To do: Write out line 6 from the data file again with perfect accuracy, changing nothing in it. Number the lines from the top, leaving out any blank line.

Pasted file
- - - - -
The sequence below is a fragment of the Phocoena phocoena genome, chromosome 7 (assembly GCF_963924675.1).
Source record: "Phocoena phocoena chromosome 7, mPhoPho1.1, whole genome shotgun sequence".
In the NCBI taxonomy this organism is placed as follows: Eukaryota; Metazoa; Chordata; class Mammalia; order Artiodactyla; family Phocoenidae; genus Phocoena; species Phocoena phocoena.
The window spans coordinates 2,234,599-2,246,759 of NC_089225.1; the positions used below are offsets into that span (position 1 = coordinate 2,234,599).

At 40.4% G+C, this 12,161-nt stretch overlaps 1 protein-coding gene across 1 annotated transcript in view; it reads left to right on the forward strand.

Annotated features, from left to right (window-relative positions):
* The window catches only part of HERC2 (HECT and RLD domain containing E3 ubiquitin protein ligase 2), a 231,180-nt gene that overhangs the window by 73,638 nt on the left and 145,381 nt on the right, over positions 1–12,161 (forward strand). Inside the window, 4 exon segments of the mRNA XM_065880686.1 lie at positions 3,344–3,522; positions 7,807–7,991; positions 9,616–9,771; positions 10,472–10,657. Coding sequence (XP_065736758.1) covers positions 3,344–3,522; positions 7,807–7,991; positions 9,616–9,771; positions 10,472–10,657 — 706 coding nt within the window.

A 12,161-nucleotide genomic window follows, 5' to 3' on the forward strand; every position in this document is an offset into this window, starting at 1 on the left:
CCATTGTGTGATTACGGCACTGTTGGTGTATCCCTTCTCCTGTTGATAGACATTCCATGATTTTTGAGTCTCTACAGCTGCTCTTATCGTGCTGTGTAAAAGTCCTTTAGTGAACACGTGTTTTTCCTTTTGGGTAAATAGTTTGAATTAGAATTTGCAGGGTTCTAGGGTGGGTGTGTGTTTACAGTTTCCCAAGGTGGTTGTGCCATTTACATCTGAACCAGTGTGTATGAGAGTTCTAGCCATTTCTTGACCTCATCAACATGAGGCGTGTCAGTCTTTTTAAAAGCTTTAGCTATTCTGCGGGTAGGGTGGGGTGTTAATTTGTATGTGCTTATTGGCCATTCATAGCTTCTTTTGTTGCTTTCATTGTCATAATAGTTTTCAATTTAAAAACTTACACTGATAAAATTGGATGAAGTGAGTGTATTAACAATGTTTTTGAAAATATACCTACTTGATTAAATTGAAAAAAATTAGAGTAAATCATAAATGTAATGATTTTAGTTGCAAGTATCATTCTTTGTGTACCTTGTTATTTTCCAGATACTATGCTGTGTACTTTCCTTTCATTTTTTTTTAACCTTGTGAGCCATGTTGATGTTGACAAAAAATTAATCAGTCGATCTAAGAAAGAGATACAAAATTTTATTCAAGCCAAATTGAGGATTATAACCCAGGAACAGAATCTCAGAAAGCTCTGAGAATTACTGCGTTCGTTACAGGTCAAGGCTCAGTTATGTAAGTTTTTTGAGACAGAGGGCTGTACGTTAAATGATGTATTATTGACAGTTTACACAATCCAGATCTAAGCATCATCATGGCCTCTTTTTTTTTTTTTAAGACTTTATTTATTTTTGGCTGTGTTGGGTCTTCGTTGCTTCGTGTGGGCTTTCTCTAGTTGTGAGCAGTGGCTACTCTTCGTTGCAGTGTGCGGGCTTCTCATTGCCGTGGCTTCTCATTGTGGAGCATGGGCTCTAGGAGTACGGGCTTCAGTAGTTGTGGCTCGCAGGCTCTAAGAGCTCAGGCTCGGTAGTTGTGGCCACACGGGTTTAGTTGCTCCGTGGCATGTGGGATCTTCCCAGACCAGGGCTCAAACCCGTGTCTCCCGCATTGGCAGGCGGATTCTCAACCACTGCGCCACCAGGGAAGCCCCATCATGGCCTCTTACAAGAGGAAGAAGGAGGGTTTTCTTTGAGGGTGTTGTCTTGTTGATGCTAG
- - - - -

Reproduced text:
Annotated features, from left to right (window-relative positions):